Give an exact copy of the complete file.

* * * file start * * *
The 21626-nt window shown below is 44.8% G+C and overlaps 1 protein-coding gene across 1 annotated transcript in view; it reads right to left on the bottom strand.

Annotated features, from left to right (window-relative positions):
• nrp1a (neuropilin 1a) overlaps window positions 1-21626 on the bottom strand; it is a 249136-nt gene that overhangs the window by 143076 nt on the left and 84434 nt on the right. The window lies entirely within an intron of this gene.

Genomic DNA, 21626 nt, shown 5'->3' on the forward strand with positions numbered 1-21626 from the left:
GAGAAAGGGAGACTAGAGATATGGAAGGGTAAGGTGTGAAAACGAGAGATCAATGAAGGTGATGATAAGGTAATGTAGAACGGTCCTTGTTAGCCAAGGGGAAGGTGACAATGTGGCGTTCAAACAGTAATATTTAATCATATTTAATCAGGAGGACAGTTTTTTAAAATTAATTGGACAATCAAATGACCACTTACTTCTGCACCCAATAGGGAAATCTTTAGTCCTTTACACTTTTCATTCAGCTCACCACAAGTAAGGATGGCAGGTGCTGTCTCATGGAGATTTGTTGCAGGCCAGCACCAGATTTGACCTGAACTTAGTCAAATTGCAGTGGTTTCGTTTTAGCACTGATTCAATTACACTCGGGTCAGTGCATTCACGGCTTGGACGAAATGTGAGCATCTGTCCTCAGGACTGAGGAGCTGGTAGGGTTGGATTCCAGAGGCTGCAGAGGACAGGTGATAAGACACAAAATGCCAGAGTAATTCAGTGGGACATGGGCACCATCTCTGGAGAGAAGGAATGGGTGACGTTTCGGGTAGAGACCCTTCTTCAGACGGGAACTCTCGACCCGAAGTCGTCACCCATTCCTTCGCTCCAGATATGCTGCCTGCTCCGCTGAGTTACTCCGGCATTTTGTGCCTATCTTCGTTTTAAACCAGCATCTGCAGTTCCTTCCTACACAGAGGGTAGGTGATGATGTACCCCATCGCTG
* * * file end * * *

The 21626-nt window shown below is 44.8% G+C and overlaps 1 protein-coding gene across 1 annotated transcript in view; it reads right to left on the bottom strand.

Annotated features, from left to right (window-relative positions):
• nrp1a (neuropilin 1a) overlaps window positions 1-21626 on the bottom strand; it is a 249136-nt gene that overhangs the window by 143076 nt on the left and 84434 nt on the right. The window lies entirely within an intron of this gene.

Genomic DNA, 21626 nt, shown 5'->3' on the forward strand with positions numbered 1-21626 from the left:
GAGAAAGGGAGACTAGAGATATGGAAGGGTAAGGTGTGAAAACGAGAGATCAATGAAGGTGATGATAAGGTAATGTAGAACGGTCCTTGTTAGCCAAGGGGAAGGTGACAATGTGGCGTTCAAACAGTAATATTTAATCATATTTAATCAGGAGGACAGTTTTTTAAAATTAATTGGACAATCAAATGACCACTTACTTCTGCACCCAATAGGGAAATCTTTAGTCCTTTACACTTTTCATTCAGCTCACCACAAGTAAGGATGGCAGGTGCTGTCTCATGGAGATTTGTTGCAGGCCAGCACCAGATTTGACCTGAACTTAGTCAAATTGCAGTGGTTTCGTTTTAGCACTGATTCAATTACACTCGGGTCAGTGCATTCACGGCTTGGACGAAATGTGAGCATCTGTCCTCAGGACTGAGGAGCTGGTAGGGTTGGATTCCAGAGGCTGCAGAGGACAGGTGATAAGACACAAAATGCCAGAGTAATTCAGTGGGACATGGGCACCATCTCTGGAGAGAAGGAATGGGTGACGTTTCGGGTAGAGACCCTTCTTCAGACGGGAACTCTCGACCCGAAGTCGTCACCCATTCCTTCGCTCCAGATATGCTGCCTGCTCCGCTGAGTTACTCCGGCATTTTGTGCCTATCTTCGTTTTAAACCAGCATCTGCAGTTCCTTCCTACACAGAGGGTAGGTGATGATGTACCCCATCGCTG